Many of the anabolic effects of growth hormone (GH) are indirect, occurring through GH-stimulated production of insulin-like growth factor-I (IGF-I) by the liver. As well as being regulated by GH, plasma IGF-I concentrations have been demonstrated to depend upon the level of dietary protein intake, with low protein diets bring associated with reduced circulatory IGF-I levels. This inhibitory effect cannot be reversed by GH injection, suggesting that liver sensitivity to GH becomes impaired.
To investigate the mechanisms through which protein supply affects GH sensitivity, primary cultures of ovine hepatocytes were grown in defined media, containing various proportions (0.2, 1.0 and 5.0) of jugular amino acid concentrations in fed sheep. Production of IGF-I by these cells was measured after 24 and 48 h in culture by radioimmunoassay. In the first 24-h period basal IGF-I production was the same in all defined media, and GH caused an approximately 2-fold increase in IGF-I release in cells grown in 1.0 x or 5.0 x amino acid media (P < 0.01). Although GH appeared to increase IGF-I release in this period for cells grown in 0.2 x amino acid media, this effect was not statistically significant. In the period from 24-48 h in defined media, both basal and GH-stimulated IGF-I production was dependent on amino acid availability (P < 0.05 and P < 0.001 respectively). Factorial analysis of variance demonstrated a strong positive interaction (P < 0.001) between the effects of amino acid availability and GH, such that GH increased IGF-I production by more than 2-fold in cells grown in 5.0 x amino acid media (P < 0.01) but had no effect on production by cells grown in 1.0 x or 0.2 x amino acid media.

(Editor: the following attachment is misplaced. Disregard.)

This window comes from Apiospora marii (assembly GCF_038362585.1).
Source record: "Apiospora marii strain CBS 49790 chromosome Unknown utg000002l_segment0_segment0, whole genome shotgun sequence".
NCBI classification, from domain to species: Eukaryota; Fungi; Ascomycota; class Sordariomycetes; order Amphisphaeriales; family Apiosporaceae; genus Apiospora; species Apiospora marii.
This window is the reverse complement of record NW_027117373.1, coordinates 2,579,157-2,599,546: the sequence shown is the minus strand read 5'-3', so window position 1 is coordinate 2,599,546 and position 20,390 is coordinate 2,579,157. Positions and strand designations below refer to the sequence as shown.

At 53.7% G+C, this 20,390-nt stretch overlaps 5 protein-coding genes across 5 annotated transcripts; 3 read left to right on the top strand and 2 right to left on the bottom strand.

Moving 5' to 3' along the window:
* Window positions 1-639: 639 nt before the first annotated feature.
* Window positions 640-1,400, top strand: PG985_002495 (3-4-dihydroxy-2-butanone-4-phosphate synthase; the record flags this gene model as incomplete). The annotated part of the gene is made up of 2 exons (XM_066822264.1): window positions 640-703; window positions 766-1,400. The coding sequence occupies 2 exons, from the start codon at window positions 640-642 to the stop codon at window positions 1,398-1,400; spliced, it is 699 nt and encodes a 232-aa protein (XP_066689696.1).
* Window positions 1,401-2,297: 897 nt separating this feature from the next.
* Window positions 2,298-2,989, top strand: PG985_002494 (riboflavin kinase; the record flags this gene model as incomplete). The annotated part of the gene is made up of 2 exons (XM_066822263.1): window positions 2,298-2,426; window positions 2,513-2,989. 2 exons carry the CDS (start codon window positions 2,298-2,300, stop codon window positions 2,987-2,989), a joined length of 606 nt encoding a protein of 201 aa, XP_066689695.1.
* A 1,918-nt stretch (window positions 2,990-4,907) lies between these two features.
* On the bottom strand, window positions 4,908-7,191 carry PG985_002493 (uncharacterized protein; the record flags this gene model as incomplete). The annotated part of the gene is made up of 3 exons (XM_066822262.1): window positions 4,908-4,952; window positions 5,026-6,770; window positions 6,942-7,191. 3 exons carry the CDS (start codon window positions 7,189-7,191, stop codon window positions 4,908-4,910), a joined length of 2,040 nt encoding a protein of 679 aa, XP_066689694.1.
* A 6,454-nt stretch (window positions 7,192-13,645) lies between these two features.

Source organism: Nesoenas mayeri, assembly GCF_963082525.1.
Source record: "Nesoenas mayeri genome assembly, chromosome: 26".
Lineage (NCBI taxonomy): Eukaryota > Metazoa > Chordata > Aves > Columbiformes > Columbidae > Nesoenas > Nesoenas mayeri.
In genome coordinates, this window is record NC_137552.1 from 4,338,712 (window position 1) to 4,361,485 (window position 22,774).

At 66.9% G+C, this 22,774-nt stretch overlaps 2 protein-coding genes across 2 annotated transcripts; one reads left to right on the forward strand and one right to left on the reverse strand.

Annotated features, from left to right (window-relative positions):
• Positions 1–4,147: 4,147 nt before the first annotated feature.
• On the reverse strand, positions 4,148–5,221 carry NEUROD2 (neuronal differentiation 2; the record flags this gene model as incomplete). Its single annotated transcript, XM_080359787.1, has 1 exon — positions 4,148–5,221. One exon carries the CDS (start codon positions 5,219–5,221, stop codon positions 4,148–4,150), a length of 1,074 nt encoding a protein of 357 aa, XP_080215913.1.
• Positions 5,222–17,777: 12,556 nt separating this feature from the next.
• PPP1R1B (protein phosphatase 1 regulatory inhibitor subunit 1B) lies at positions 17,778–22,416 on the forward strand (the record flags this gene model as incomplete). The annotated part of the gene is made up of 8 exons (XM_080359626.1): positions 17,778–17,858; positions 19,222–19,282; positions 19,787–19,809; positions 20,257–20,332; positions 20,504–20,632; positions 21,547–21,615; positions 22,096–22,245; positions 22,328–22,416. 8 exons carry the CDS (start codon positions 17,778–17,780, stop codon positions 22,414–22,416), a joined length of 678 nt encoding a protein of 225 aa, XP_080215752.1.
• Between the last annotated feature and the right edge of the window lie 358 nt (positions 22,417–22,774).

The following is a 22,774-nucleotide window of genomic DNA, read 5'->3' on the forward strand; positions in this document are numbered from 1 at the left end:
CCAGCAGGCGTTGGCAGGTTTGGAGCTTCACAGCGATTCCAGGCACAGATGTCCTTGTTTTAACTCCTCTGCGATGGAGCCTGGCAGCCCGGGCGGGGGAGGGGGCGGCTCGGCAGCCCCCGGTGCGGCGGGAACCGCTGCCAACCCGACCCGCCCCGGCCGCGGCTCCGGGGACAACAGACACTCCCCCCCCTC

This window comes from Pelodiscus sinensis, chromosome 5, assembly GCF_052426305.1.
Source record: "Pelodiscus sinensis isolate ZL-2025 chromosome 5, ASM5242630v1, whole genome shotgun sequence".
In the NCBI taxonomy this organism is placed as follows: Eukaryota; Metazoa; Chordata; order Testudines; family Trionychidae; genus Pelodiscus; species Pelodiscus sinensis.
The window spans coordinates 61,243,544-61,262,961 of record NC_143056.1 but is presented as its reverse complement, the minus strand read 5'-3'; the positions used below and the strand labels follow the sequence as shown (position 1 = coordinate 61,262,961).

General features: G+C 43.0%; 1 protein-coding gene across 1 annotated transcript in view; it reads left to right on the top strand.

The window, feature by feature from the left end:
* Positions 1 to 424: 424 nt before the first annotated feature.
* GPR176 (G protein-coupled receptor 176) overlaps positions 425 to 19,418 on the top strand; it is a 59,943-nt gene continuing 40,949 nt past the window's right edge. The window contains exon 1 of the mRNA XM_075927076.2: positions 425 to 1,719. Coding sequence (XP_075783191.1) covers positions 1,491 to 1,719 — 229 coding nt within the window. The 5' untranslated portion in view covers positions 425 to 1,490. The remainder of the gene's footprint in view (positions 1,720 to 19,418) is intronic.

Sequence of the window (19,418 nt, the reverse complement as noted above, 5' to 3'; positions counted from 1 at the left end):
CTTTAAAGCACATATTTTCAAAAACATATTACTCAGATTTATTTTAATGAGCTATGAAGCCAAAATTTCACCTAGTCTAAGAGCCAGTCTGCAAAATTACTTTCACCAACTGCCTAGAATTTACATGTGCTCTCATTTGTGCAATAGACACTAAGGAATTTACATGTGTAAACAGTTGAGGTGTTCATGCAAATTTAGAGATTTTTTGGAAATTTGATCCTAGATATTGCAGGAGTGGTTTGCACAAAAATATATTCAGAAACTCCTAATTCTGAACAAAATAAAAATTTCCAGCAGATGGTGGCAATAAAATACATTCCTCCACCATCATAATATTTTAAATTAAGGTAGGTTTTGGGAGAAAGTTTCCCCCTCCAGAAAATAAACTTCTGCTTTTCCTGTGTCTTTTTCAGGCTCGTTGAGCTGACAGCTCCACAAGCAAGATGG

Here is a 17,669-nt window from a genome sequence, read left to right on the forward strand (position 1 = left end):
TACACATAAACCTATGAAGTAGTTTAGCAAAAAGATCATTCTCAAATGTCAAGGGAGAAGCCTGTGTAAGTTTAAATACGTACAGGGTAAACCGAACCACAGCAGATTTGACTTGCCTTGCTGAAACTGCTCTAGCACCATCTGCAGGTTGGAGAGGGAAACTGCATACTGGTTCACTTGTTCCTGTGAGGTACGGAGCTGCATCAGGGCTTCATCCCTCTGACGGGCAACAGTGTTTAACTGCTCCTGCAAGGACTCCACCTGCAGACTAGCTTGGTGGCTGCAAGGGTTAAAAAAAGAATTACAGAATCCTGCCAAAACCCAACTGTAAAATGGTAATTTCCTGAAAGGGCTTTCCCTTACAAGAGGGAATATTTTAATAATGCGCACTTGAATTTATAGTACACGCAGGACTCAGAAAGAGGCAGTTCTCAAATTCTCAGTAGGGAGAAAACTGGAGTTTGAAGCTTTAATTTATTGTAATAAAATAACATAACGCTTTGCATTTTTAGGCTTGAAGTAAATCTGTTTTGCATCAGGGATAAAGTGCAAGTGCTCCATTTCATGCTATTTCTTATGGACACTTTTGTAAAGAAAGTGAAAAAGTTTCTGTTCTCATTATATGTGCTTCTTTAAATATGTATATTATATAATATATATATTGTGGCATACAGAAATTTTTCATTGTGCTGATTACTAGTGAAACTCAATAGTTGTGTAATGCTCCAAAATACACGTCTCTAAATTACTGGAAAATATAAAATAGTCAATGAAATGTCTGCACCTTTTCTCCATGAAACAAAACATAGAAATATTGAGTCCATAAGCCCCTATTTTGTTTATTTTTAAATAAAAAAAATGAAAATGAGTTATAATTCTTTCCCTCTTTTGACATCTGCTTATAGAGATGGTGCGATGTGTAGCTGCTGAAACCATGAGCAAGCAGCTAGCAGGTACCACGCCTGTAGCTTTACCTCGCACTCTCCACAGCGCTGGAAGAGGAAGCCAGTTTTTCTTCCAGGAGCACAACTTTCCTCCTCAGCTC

Measurement of steady state concentrations of exon 1-derived IGF-I mRNAs using an RNase protection assay demonstrated that the observed effects on IGF-I peptide secretion were strongly associated with parallel effects at the RNA level.
Incorporation of S-35-methionine into cellular proteins over a 4-h period starting 20 h after transfer to defined culture media was not significantly reduced in 1.0 x compared with 5.0 x amino acid media, although rates under both of these conditions were significantly higher than those seen in 0.2 x amino acid media (P < 0.01). The lack of correspondence between the dose-dependent effects of amino acid supply on cellular protein synthesis and those on basal and GH-stimulated IGF-I production, suggests that amino acid supply modulates IGF-I production through selective mechanisms.
Steady state levels of the CCAAT/enhancer-binding protein beta (C/EBP beta) isoforms, liver-enriched activating protein (LAP) and Liver-enriched inhibitory protein (LIP) were determined by Western blotting. When levels of LAP were expressed relative to LIP levels in the same extracts, a significant decrease in the LAP:LIP ratio was observed in response to amino acid limitation (P < 0.05).
These data strengthen earlier arguments that synergistic interaction between the effects of amino acids and GH on hepatic IGF-I gene expression underlie nutrition-dependent changes in circulating IGF-I titres. The association between these effects and altered levels of C/EBP beta isoforms suggests that CCAAT/enhancer mediated control of IGF-I gene expression may be involved in this phenomenon.
|Number of pages||9|
|Journal||Journal of Endocrinology|
|Publication status||Published - 1999|
- MESSENGER RIBONUCLEIC-ACIDS
- INITIATION FACTOR-2-ALPHA
- DIFFERENTIAL REGULATION
- TRANSCRIPTION FACTORS